Creating new and sustainable products with suppliers

The power of cooperation

Attractive new products are the best way to stay a step ahead of the competition, and to achieve your own growth objectives. This is becoming a priority for managing directors and procurement managers across Europe, as our latest study on procurement transformation reveals, in which 185 companies took part.

The study results show that traditional tools such as sourcing and product group management, processes and policies, and supplier management currently remain at the forefront as action areas in procurement. These instruments ensure the fundamental priorities in procurement are fulfilled: ensuring a reliable supply to satisfy all the company’s needs, achieving savings, and establishing efficient processes. However, the top executives surveyed said that, in future, they will focus on further skill areas: systematic innovation management, conscious design of procurement strategy and team culture, employee development, sustainability, and social responsibility.

As well as assuming the role of cost manager, modern buyers are increasingly taking on cross-sectional tasks for further development. The decisive factor for success is how employees understand and fulfill their own role in day-to-day business and when communicating with suppliers.

Role of procurement under transformation

Procurement’s ability to create and implement innovation, something which is essential for the future, is the most striking change. Yet respondents cited this as one of the lower current priorities.

This development reflects these changes, as well as the perception of external innovation, and is therefore a response to the challenges that companies face in terms of growth, competitiveness, and sustainability. These issues, which respondents find themselves concerned with, call for changes to procurement. Procurement should be looking to expand its contribution to the overall organization beyond its traditional field of competence, which focuses on cost reduction, risk and a reliable supply.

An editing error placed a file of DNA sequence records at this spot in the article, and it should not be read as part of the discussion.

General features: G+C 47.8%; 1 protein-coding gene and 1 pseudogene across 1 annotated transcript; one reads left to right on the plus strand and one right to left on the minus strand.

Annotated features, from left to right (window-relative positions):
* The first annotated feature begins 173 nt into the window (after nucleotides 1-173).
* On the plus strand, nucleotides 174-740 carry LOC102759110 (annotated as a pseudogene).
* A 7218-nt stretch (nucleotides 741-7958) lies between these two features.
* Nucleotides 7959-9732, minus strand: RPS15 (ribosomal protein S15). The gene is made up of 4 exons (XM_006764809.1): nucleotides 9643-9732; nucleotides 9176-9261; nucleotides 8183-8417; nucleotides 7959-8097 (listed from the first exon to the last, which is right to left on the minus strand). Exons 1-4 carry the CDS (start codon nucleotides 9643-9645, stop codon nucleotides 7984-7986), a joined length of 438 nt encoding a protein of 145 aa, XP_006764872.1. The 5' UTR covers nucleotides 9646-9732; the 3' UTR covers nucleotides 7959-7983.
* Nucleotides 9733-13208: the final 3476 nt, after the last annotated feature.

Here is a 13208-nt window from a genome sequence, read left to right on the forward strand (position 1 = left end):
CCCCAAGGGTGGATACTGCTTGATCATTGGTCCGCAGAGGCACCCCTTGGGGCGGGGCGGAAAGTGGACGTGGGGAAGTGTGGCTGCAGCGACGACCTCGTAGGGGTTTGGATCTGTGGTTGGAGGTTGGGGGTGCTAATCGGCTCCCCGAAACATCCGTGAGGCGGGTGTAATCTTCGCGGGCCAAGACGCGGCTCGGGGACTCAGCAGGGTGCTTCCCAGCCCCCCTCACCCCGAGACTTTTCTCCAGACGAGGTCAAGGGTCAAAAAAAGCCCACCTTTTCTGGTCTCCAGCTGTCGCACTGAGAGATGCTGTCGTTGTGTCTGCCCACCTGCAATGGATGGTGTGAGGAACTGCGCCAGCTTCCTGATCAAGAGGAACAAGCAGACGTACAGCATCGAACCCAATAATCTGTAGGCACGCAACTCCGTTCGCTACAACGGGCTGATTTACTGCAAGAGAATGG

As an intermediary between the internal and external supply chain, procurement is in a unique position to shape this new structure, together with the company’s specialist departments and suppliers.

Supplier as an innovation partner

Suppliers are often more innovative and more ambitious in their fields than the customers who buy their products. They know best about which products are competitive, what the underlying technologies are, and what development opportunities exist. Their customers, in turn, are in contact with end customers, and therefore know about their needs and behavior. Close cooperation on innovation is very much worth it, for both sides. But how can this work?

When seeking to involve external development partners, procurement forms a vital link to various functional areas. Close cooperation with specialist departments within the company and communication with suppliers can help procurement to create new alliances. Of course, this only works if procurement understands the needs of the specialist departments better than ever before and can also grasp the challenges for which suppliers need to develop innovative solutions.

To engage suppliers in the development process, procurement must develop cooperation even further within a performanceoriented partnership. The focus here shifts from pure negotiation, which focuses on quantities and prices, toward give and take, in which further factors such as cooperation, open exchange, and exploring shared perspectives come to the fore. The aim is to increase performance to a level previously thought impossible, based on specifically defined expectations. That way, both sides can benefit from the new-found cooperation.

Close cooperation with specialist department within the company and communication with suppliers can help procurement to create new alliances.

Cornerstones for new-and-improved procurement

Future supplier relationships will be structured around different, pre-determined type groups. After all, not every provider is a suitable